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Their story starts with an exile.
Amédée's father, Louis-Joseph Papineau, was a leader in the ARCHIVED - Rebellion of 1837 in what was then Lower Canada. When the rebellion collapsed, the Papineau family went into exile. Amédée, the eldest son, stayed with family friends in Saratoga, New York, where he taught French at a girls' school.
In Saratoga, Amédée met the Westcott family, and over the course of the year 1840, he got to know James Westcott's young daughter, Mary Eleanor. He was 22; she was 19 and one of his students.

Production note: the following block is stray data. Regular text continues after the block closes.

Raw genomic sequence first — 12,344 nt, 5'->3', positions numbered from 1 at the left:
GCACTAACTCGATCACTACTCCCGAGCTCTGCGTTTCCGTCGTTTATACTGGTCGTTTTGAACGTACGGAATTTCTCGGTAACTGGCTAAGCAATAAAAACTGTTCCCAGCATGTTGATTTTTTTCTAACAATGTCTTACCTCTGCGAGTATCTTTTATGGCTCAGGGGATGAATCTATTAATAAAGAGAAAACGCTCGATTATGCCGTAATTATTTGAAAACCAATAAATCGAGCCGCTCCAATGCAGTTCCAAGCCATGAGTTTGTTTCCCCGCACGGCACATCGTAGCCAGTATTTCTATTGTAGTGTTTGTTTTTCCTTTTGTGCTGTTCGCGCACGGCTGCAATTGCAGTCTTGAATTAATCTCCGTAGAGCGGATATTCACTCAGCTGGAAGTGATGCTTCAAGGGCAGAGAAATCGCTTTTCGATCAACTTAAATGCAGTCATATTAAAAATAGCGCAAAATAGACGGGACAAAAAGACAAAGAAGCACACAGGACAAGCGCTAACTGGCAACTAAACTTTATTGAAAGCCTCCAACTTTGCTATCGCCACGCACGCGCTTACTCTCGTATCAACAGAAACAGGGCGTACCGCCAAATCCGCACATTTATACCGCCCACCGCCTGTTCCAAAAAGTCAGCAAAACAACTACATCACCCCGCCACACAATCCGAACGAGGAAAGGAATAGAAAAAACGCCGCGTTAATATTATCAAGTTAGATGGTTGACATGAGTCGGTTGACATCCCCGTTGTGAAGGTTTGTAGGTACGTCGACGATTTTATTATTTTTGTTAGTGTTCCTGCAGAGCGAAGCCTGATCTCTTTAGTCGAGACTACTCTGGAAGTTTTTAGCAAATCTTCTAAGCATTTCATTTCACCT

More Love Messages
Late in that year, Amédée admitted in his journal that he had fallen in love with her, just as he was due to travel to France for a reunion with his family. They corresponded while he was away. His journal records a letter from Mary that clarified her feelings: "I have received a letter from my dear Mary that dissipates all my fears and doubts."
But their courtship was long and difficult. Amédée returned from France to Saratoga in June 1843 to face Mary's father, James, who was anything but pleased to learn of their attachment. Mr. Westcott insisted that they wait four or five years to become engaged. His principal objection to the young man was his Roman Catholicism. The Westcotts were Presbyterian, and Mary's father did not want her to have to renounce her beliefs (Noël, 51-58).
Was this the real reason for their trouble? Perhaps. It was certainly a serious concern. Mary herself raised doubts about whether they could manage their religious differences.